I had big plans for reading and writing over the Thanksgiving holiday, but I got sidetracked by an unusually active visit to family in Columbus. (These visits usually involve moving from couch to couch between random snack consumption, but we kept going places and doing things. I’m not complaining.)
First up was a touring production of Spamalot, which was amusing if not life-changing. By pure coincidence, I happened to be there on the same night as Mark Evanier, so I’ll just point to his description of the evening. (No matter how many Thanksgiving holidays I spend in Columbus, I always manage to forget that the Mid-Ohio Con is going on at the same time. It doesn’t really seem like the kind of convention I’d enjoy, to be honest.)
We had dinner before the show at Thai Taste. If you’re in Columbus and you like Thai food, GO. If you like pomegranate martinis and Thai food, GO OFTEN.
A large group of us hit a matinee of Enchanted on Saturday. I’m normally very pro-musical, though this movie wasn’t really on my radar before a niece or two expressed their profound interest in seeing it. A lot of reviews have described it as subversive, though I think they might have mistakenly identified cleverness. The real world that’s juxtaposed to the cartoon landscape isn’t really any more realistic, and there’s a weirdly retro vibe to everything. (It’s still reaffirming conventional relationships as much as any other Disney princess musical, so I’m not sure where the progressive, edgy underpinnings are supposed to be.) Amy Adams is spectacular, though. I’m getting sick of seeing the finest actresses of a certain generation (Michelle Pfeiffer, Meryl Streep, and, in this case, Susan Sarandon) reduced to playing vicious, oppressive harridans who hate youth even as they covet it, to be honest. And Patrick Dempsey’s appeal is entirely lost on me, apparently. He’s just grumpy.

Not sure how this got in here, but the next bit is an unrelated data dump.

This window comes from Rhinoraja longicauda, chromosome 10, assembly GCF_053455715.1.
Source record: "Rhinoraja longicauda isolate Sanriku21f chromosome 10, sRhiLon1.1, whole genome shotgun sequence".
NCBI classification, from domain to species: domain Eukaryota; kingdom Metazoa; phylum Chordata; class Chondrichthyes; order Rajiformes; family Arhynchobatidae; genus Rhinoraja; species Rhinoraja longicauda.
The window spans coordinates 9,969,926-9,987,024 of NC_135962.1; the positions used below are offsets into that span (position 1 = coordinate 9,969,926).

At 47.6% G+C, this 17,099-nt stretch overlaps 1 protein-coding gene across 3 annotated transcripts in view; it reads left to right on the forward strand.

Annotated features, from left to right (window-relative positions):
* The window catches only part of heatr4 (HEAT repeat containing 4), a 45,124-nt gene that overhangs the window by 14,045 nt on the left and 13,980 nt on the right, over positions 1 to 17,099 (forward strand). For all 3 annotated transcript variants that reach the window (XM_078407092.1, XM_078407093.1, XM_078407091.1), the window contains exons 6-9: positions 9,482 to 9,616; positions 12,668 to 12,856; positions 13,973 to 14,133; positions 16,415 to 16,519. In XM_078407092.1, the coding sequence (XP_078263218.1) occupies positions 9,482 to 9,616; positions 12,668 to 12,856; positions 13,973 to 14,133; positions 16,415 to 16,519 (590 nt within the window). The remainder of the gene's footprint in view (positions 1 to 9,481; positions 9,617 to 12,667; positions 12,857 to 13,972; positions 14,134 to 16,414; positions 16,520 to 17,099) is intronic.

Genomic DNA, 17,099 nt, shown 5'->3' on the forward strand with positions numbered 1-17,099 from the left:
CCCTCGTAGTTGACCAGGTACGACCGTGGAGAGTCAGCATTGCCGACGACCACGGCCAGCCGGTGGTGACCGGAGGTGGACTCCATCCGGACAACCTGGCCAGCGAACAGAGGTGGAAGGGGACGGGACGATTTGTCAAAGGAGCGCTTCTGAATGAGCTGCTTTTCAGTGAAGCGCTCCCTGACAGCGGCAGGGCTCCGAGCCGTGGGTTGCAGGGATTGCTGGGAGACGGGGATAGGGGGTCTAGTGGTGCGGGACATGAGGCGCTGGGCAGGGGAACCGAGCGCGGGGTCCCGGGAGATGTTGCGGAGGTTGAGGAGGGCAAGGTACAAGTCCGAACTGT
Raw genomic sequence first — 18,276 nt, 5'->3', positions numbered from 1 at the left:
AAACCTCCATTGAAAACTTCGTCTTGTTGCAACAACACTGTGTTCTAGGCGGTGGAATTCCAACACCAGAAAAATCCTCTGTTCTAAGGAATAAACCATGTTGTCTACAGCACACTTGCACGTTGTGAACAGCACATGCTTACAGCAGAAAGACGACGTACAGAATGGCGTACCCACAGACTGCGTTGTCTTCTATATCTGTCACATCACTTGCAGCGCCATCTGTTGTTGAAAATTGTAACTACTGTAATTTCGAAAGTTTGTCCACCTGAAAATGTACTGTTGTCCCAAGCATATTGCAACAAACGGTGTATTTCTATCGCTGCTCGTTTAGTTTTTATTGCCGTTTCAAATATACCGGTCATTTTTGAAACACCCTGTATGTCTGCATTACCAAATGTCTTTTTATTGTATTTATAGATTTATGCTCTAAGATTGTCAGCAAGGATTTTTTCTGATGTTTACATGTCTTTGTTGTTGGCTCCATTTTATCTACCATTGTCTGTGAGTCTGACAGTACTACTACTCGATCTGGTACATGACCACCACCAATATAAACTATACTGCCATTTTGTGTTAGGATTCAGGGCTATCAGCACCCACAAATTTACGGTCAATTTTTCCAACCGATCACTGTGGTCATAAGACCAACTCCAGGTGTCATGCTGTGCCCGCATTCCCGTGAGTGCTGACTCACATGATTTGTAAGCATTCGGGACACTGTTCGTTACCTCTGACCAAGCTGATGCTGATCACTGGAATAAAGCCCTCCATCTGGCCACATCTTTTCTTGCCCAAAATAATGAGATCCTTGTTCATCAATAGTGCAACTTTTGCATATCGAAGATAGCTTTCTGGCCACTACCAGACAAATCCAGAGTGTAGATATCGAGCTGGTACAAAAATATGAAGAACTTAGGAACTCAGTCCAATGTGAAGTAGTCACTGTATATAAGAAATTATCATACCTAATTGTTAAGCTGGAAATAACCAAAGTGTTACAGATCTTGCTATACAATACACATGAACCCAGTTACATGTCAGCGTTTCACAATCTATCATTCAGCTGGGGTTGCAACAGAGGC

That evening was spent at a hockey game, of all places. As far as interesting, fast-paced sports to watch, I’d rank hockey fairly highly, though I’m never going to be the target audience for any of them. And there was interesting people-watching to be done, especially if you sat there and looked for parallels to comic fandom in the puck head set. (There was this guy in front of us who was maniacally, microscopically attentive throughout and seemed utterly miserable to this casual observer, but everyone has his or her own idea of fun, I suppose.)
I did manage to work in a visit to The Laughing Ogre, one of my favorite comic shops in the entire world. Maybe it was just because I was outnumbered by staff three to one, but they were tremendously helpful and friendly and readily admitted that none of them were really big manga experts though they were happy to look stuff up for me. See how that works?
And while I did get some reading done, this week’s Flipped will still be a day late because I’m lazy and tired.